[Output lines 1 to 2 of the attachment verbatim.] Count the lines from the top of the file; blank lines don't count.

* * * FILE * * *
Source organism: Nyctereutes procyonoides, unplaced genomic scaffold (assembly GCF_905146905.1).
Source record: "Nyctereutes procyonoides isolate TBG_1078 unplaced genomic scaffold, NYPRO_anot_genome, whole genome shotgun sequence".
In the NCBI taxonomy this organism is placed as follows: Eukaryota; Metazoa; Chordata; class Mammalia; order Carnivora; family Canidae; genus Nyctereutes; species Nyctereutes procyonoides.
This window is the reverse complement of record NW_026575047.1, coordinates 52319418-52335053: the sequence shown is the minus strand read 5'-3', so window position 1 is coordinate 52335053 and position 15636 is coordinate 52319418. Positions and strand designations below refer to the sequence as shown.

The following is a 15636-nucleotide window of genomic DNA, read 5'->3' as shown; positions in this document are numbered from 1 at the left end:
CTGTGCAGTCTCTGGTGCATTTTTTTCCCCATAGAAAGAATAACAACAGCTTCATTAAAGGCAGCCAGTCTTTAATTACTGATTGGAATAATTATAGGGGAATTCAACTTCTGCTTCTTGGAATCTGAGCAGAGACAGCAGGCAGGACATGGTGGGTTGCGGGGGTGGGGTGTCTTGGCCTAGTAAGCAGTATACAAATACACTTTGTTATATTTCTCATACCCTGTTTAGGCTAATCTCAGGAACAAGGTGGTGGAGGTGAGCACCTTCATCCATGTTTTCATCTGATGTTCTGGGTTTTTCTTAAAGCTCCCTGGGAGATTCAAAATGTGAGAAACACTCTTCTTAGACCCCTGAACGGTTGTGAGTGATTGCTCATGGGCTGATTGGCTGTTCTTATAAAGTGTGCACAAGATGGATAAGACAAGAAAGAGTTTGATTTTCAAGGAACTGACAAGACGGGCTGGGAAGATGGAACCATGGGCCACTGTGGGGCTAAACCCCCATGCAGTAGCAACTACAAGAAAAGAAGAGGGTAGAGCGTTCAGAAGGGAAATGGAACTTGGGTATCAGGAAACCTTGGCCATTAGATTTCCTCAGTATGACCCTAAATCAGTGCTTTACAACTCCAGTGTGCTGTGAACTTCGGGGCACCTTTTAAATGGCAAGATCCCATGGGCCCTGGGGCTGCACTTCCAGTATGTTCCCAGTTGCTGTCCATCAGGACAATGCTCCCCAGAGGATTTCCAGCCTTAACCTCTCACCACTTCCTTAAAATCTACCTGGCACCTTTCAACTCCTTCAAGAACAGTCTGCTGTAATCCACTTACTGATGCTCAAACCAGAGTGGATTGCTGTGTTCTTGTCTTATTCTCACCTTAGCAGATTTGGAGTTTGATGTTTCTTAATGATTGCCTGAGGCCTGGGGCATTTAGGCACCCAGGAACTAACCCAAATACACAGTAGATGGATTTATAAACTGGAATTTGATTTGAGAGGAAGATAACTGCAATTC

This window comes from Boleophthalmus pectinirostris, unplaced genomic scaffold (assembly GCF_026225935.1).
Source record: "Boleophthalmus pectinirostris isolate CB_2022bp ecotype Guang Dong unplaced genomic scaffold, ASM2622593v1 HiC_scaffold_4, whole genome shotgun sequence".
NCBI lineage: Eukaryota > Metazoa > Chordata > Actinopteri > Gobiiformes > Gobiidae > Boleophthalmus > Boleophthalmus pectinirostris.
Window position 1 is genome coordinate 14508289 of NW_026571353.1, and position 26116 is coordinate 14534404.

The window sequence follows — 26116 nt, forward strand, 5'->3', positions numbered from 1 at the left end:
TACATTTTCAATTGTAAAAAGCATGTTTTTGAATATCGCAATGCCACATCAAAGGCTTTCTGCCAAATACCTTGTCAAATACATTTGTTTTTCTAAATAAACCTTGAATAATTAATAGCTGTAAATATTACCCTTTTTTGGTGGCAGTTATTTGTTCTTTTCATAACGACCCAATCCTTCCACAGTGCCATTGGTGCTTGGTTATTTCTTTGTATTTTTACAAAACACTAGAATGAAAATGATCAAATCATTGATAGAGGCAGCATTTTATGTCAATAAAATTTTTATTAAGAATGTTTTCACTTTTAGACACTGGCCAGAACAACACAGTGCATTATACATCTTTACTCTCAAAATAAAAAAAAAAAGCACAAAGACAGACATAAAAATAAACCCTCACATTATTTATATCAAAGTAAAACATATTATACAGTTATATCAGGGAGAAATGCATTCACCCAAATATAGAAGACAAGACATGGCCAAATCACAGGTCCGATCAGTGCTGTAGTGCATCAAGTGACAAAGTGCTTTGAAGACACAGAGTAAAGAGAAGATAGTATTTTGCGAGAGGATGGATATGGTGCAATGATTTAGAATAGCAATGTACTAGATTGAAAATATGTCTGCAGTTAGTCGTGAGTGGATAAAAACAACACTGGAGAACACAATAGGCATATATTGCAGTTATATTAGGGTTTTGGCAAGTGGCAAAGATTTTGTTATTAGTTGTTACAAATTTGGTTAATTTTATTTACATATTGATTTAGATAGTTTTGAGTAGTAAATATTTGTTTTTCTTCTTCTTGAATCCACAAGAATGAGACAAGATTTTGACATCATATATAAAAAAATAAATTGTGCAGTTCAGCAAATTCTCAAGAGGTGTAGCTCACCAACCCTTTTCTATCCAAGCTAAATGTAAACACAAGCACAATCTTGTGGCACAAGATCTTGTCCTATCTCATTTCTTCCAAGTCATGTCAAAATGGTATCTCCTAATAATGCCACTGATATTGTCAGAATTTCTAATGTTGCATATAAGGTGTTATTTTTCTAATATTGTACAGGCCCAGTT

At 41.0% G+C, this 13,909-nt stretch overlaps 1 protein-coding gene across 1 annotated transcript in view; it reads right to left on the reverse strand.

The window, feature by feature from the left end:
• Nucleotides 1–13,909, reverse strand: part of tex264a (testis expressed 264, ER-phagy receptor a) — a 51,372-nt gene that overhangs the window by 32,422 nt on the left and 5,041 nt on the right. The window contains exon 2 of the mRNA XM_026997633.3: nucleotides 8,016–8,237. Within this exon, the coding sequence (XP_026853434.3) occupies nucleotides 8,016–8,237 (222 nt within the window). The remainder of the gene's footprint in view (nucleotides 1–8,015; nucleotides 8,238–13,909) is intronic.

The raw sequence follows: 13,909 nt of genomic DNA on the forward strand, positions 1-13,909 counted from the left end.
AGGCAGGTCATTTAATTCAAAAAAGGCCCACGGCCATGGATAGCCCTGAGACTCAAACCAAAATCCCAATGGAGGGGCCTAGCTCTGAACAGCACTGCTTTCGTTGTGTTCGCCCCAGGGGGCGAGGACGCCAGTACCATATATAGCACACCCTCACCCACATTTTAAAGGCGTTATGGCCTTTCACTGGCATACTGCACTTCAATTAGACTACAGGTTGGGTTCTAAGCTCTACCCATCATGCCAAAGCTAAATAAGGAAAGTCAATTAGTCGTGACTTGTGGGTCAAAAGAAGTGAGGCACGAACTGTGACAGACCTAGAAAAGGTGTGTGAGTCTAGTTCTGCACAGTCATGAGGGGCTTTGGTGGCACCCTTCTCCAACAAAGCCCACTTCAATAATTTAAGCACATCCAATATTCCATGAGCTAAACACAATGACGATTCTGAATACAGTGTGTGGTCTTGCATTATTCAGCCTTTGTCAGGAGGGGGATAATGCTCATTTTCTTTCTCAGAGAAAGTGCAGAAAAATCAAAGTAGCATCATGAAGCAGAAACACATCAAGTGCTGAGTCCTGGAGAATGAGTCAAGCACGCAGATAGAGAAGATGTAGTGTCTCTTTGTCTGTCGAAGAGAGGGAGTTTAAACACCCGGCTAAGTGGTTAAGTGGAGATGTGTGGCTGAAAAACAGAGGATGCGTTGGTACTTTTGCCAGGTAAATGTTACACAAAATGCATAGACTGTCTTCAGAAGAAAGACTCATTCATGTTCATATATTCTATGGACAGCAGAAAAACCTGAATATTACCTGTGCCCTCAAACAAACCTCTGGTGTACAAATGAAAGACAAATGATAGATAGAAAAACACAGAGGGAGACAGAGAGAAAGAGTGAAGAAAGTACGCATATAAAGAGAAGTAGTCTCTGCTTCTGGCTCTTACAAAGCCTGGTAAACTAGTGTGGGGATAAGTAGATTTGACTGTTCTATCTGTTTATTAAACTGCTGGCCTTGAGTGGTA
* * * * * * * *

Source organism: Nyctereutes procyonoides, unplaced genomic scaffold (assembly GCF_905146905.1).
Source record: "Nyctereutes procyonoides isolate TBG_1078 unplaced genomic scaffold, NYPRO_anot_genome, whole genome shotgun sequence".